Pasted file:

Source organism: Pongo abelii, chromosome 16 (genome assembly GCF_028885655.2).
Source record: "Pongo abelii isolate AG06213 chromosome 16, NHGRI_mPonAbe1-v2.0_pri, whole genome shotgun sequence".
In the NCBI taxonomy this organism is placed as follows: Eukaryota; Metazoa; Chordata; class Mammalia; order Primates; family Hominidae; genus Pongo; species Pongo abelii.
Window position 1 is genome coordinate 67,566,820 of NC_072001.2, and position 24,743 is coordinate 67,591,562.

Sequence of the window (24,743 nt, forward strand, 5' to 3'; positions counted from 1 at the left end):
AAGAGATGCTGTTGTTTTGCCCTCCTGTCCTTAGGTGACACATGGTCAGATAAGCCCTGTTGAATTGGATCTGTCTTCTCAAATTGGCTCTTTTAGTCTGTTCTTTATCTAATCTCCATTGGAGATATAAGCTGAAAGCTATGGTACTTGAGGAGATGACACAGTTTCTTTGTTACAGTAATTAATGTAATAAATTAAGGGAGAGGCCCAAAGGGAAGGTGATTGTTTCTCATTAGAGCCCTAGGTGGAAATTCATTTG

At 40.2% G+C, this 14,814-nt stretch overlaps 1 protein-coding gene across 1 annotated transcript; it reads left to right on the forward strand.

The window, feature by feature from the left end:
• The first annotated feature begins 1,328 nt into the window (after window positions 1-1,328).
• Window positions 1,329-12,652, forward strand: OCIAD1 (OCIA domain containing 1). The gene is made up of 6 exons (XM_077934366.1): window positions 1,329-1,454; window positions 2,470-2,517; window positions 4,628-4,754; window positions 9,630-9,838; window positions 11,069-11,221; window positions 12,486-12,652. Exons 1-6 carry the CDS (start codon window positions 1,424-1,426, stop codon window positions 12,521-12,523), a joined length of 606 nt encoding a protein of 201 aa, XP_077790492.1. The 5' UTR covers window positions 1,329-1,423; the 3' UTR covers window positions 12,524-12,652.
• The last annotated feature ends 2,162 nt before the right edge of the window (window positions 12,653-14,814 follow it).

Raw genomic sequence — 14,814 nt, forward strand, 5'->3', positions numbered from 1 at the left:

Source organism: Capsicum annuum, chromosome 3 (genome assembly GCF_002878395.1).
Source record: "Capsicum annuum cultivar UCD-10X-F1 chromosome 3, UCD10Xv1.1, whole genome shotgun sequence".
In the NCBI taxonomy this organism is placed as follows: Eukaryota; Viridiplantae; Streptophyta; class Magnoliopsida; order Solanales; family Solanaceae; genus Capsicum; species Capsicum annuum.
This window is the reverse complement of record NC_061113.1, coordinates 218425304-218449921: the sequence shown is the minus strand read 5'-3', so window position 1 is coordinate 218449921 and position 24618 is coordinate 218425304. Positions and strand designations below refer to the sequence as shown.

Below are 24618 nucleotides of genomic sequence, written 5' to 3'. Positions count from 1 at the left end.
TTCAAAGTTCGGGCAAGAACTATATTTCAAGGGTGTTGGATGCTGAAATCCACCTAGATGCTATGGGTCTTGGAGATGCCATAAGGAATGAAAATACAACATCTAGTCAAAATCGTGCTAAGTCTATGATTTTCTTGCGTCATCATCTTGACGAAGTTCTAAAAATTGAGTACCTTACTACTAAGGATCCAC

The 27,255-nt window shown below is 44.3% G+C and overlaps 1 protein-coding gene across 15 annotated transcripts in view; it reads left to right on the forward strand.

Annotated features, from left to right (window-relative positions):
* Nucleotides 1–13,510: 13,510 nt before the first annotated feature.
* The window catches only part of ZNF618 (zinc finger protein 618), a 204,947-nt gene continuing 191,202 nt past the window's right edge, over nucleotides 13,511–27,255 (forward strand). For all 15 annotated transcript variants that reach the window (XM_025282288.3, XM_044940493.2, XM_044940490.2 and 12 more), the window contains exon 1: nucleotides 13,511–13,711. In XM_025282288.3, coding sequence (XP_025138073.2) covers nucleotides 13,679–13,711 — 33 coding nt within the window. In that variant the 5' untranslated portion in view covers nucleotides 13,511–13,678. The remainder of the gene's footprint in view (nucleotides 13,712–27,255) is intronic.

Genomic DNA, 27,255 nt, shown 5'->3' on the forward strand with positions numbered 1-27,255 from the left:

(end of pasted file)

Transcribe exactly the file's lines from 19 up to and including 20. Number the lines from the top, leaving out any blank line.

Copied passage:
The 27,255-nt window shown below is 44.3% G+C and overlaps 1 protein-coding gene across 15 annotated transcripts in view; it reads left to right on the forward strand.

Annotated features, from left to right (window-relative positions):